12. A switching device as in claim 10, wherein the air-gap actuator is configured to be pulled out from the switch keycap in a plane that is substantially coincident to the switch keycap surface.
13. A switching device as in claim 10, a switch keycap frame having a slot configured to allow the air-gap actuator to pass over the switch keycap frame.
14. A switching device as in claim 10, wherein an end shape of the lightpipe emitter is selected from the group consisting of: a rectangle, half-circle, square, round, triangular, hex, s-shaped, and half-moon shaped.
15. A switching device as in claim 10, wherein the lightpipe conduit and lightpipe emitter are colored or clear plastic.
16. A switching device as in claim 10, wherein a plurality of LED colors are used to represent different states of the switching device.
17. A switching device having an air-gap switch for an electrical load, comprising:
a switch keycap configured for controlling the switching of the electrical load;
an escutcheon plate surrounding the switch keycap; and
an air-gap actuator that is recessed within the switch keycap, the air-gap actuator being configured to be pulled from the switch keycap to completely open an electrical connection to the electrical load.
18. A switching device as in claim 17, wherein the escutcheon plate is recessed below the air-gap actuator in order to allow the air-gap actuator to pass over the escutcheon plate.
19. A switching device as in claim 17, wherein the air-gap actuator does not extend into the escutcheon plate when the air-gap actuator is not activated.
20. A switching device as in claim 17, further comprising a switch faceplate surrounding the escutcheon plate and a plate substrate to which the switch faceplate is coupled.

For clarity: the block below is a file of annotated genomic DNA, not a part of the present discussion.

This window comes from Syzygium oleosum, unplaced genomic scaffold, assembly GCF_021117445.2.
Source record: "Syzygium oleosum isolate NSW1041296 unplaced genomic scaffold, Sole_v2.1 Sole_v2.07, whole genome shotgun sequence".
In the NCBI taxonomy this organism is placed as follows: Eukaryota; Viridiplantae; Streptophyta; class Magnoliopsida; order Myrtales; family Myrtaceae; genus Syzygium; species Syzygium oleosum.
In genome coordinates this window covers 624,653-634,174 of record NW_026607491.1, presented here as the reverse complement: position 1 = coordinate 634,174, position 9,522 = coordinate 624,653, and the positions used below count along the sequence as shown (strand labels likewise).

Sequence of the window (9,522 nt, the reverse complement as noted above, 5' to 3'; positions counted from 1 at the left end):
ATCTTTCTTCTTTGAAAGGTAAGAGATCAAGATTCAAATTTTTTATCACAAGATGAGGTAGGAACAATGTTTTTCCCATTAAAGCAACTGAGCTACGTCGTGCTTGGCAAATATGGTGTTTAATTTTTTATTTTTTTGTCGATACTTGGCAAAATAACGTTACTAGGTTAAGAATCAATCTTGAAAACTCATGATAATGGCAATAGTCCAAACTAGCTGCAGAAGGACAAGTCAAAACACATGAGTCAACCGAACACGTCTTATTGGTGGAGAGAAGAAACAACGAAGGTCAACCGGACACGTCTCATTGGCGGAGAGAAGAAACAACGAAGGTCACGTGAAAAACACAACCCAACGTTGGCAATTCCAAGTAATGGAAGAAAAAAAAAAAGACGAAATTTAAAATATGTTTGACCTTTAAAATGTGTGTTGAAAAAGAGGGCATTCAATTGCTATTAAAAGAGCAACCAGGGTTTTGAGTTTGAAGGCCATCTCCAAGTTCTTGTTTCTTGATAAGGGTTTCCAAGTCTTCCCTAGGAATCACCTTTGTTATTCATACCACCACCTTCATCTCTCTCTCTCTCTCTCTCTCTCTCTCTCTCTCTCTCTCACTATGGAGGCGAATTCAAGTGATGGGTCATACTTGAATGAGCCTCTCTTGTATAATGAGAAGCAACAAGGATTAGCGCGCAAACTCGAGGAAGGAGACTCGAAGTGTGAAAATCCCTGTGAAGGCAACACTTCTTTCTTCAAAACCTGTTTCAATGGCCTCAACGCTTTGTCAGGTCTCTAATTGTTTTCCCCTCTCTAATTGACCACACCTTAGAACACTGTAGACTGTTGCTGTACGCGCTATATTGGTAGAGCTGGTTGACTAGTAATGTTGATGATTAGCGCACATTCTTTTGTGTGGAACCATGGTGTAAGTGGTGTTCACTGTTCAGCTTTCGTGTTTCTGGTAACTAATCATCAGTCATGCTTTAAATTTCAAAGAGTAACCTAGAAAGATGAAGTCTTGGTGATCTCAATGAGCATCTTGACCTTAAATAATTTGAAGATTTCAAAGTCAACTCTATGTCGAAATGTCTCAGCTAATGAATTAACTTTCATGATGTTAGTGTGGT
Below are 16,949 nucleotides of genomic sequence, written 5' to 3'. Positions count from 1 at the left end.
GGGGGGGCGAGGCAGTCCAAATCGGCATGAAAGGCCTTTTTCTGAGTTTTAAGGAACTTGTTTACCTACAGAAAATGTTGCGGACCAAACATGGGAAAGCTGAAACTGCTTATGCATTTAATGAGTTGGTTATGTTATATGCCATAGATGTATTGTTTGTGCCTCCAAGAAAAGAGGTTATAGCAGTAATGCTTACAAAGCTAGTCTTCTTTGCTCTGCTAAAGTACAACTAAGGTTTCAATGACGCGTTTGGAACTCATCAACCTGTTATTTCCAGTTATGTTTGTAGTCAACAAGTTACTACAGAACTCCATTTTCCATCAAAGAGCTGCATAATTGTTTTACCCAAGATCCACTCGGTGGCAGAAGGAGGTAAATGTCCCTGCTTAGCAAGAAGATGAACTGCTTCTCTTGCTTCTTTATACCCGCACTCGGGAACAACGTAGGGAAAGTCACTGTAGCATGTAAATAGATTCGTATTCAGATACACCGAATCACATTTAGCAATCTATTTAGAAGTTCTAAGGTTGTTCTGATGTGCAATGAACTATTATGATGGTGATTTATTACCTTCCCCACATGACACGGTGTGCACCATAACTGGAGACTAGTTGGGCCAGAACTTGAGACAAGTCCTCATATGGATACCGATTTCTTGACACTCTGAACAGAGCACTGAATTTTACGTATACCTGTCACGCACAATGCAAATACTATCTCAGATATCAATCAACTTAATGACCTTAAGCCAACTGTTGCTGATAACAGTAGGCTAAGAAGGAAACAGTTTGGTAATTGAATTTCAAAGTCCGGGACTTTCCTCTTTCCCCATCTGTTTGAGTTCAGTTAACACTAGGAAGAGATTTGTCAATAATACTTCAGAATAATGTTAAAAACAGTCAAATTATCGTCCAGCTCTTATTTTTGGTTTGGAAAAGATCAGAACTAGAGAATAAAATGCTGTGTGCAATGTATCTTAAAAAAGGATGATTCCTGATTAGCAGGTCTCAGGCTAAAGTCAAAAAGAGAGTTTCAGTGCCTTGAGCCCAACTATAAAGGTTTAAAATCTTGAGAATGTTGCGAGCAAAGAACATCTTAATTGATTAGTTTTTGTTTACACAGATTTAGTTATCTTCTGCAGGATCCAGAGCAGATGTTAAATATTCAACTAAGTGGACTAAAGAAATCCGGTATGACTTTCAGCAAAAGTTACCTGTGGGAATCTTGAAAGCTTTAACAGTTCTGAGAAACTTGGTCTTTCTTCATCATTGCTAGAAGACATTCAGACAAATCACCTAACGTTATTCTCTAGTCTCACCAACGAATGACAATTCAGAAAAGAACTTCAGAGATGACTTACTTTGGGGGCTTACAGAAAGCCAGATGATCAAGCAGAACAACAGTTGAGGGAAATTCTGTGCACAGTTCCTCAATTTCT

Description

This application claims the benefit of U.S. application No. 60/547,669 filed Feb. 24, 2004.

BACKGROUND

Lighting dimmers mounted in wall boxes often require, by building safety code, the ability to completely disconnect the power that is provided to the lighting load (or other type of dimmable load) when servicing the load. For example, servicing the load can be changing a burned-out light bulb or florescent tube. Standard mechanical light switches accomplish this by definition, because such switches mechanically open the electrical circuit and prevent current from flowing.

Electronic dimmers operate by essentially restricting the average current flow through the load by means of controlling the conduction of the load current using a solid-state device such a triac. The longer the triac is allowed to conduct in each AC cycle, the more average current is provided to the load. The “OFF” state is when the triac is not allowed to conduct at all. Even though a light bulb will appear to be completely off in this state, there is measurable leakage current through the triac that governmental and/or other safety agencies deem to be potentially dangerous. Therefore, dimmers may be required to have a mechanical switching means to open the circuit for purposes of servicing the load, and this is referred to as an “air-gap switch”. Various means have been previously devised to provide dimmers with the required air-gap functionality.

One known air-gap mechanism uses a plastic pull-down switch that protrudes downwardly from the bottom of the switch faceplate. This pull-down switch is oriented parallel with and against the wall. In the normal “ON” position, the clear plastic air-gap actuator is barely visible below the faceplate. The air-gap switch is activated to turn the load off by pulling down on the actuator. The shaft operates a linearly-actuated mechanical air-gap switch. Some disadvantages of this general design are: 1) the actuator is visible and unattractive because it protrudes from the bottom of the faceplate, and 2) it may require notching out the back of faceplates that a homeowner or decorator may wish to attach to the dimmer in order to accommodate the shaft of the air-gap switch actuator. In the instance of a metal plate, it may not even be possible to modify a particular faceplate to work with this type of air-gap switch.